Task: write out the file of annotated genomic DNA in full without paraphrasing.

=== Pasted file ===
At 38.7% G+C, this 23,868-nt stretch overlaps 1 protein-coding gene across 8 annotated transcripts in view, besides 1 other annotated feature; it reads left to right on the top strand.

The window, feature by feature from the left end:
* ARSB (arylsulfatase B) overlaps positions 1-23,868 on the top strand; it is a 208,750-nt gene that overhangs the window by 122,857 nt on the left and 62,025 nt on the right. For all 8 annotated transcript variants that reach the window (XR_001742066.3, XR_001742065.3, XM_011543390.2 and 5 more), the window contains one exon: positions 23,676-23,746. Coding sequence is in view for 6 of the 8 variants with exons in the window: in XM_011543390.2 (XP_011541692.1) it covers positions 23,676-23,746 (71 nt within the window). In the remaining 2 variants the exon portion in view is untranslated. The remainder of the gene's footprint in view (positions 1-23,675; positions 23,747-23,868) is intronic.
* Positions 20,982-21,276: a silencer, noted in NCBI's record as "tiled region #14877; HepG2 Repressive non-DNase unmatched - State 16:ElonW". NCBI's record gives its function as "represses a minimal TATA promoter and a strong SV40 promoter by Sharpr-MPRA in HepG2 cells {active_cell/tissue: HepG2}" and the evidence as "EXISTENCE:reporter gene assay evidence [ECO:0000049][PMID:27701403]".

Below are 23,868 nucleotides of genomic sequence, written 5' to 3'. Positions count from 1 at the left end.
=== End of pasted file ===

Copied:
At 38.7% G+C, this 23,868-nt stretch overlaps 1 protein-coding gene across 8 annotated transcripts in view, besides 1 other annotated feature; it reads left to right on the top strand.

The window, feature by feature from the left end:
* ARSB (arylsulfatase B) overlaps positions 1-23,868 on the top strand; it is a 208,750-nt gene that overhangs the window by 122,857 nt on the left and 62,025 nt on the right. For all 8 annotated transcript variants that reach the window (XR_001742066.3, XR_001742065.3, XM_011543390.2 and 5 more), the window contains one exon: positions 23,676-23,746. Coding sequence is in view for 6 of the 8 variants with exons in the window: in XM_011543390.2 (XP_011541692.1) it covers positions 23,676-23,746 (71 nt within the window). In the remaining 2 variants the exon portion in view is untranslated. The remainder of the gene's footprint in view (positions 1-23,675; positions 23,747-23,868) is intronic.
* Positions 20,982-21,276: a silencer, noted in NCBI's record as "tiled region #14877; HepG2 Repressive non-DNase unmatched - State 16:ElonW". NCBI's record gives its function as "represses a minimal TATA promoter and a strong SV40 promoter by Sharpr-MPRA in HepG2 cells {active_cell/tissue: HepG2}" and the evidence as "EXISTENCE:reporter gene assay evidence [ECO:0000049][PMID:27701403]".

Below are 23,868 nucleotides of genomic sequence, written 5' to 3'. Positions count from 1 at the left end.